The average 45-year-old person who recovers from the novel coronavirus will have the physical endurance of an 80-year-old, according to a new study by The Rabin Medical Center-Beilinson Campus's physical therapy clinic. The survey also found that people who recover from COVID-19 may experience new symptoms after recovery that were not present during their illness.
"Many patients do not return to full physical capacity," said Ran Levi, who is a physical therapist at Beilinson. Levi went on to say that this can be seen in day-to-day activities or returning to work.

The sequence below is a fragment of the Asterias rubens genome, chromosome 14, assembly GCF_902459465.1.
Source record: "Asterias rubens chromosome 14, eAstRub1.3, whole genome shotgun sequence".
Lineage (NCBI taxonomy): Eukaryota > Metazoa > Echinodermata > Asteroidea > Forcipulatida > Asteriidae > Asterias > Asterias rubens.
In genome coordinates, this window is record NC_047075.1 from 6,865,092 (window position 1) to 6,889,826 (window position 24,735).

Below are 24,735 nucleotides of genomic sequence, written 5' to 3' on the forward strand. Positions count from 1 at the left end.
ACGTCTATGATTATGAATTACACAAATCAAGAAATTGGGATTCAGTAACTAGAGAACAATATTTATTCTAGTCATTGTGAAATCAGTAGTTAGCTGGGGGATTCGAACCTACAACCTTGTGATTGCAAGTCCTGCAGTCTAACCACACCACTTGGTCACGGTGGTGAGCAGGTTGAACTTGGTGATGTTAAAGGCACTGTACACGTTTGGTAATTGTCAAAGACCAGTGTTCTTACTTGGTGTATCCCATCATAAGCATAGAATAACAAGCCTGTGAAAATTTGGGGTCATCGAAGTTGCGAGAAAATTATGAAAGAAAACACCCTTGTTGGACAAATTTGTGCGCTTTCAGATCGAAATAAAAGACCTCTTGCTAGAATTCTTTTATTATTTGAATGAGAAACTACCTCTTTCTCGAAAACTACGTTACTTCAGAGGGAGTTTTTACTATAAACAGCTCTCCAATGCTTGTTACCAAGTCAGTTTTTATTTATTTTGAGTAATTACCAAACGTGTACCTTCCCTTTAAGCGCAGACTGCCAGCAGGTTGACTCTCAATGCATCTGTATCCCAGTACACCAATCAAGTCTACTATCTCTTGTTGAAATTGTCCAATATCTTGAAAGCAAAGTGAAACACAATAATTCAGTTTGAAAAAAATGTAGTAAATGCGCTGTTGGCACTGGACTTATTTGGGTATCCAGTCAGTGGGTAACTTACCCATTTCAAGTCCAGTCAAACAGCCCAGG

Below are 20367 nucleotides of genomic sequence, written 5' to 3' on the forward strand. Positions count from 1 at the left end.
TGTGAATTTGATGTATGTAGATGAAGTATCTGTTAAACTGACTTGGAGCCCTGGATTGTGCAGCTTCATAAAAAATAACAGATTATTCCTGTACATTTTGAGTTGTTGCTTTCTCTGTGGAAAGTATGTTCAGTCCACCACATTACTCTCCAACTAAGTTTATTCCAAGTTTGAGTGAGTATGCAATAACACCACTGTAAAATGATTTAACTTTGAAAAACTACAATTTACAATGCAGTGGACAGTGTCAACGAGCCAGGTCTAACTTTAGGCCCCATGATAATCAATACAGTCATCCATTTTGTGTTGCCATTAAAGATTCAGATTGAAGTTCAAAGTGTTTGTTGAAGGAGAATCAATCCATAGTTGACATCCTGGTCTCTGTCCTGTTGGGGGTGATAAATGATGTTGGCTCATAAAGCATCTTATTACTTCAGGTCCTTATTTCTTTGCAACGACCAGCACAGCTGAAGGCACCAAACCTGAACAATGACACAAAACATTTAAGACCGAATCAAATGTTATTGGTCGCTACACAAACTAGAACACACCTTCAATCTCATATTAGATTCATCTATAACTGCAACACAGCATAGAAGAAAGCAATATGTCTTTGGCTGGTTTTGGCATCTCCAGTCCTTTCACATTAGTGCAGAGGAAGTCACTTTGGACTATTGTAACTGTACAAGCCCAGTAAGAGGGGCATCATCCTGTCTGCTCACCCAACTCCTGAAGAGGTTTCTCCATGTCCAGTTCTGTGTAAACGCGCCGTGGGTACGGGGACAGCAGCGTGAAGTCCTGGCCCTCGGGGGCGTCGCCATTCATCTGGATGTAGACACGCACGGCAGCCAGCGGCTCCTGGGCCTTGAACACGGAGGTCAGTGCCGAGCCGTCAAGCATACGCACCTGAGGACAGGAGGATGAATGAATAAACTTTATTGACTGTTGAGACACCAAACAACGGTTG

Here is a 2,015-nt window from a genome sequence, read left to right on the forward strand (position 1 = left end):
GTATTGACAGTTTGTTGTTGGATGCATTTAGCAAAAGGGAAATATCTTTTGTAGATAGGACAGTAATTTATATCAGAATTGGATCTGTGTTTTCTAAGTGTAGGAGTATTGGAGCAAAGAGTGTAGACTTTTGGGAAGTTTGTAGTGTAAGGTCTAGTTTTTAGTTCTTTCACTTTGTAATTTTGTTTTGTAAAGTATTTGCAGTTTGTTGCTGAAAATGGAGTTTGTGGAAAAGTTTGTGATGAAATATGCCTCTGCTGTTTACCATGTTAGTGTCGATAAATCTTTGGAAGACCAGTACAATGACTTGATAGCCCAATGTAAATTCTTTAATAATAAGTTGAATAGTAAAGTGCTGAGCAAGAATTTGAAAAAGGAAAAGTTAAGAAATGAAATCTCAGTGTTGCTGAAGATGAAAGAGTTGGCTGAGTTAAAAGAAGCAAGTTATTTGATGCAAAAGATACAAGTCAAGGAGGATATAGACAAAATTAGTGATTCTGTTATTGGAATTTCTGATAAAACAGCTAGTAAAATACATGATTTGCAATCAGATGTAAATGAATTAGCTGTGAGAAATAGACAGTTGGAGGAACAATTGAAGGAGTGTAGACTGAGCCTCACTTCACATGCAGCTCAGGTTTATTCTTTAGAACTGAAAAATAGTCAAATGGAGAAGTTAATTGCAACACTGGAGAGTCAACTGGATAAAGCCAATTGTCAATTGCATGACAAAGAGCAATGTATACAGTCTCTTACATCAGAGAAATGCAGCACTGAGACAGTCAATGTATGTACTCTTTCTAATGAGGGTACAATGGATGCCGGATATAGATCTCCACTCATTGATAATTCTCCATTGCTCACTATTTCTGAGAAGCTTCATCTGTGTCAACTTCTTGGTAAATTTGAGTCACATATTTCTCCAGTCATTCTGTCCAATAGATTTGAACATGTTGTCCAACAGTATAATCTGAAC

"In tests we conducted, we found that the physical endurance of those who recovered was significantly reduced as a result of the illness. This can be seen in shortness of breath, muscle aches and more," he said.
In the study, people who recovered from COVID-19 were able to walk 450 meters in 6 minutes. In comparison, healthy individuals are able to walk 700 meters on average in the same time frame. In addition, people who recovered from the virus were able to stand up from a sitting position 14 times in a row, less than half of the 30 times healthy people can do.
"Late symptoms can appear in different systems in the body," said Nira Cohen Tzobari, who manages the physical therapy clinic. The heart, lungs, muscular system, skeleton and other organs can be affected, Cohen Tzobari went on to say.
The study was conducted on 30 individuals who have recovered from the virus and who completed the two physical tests.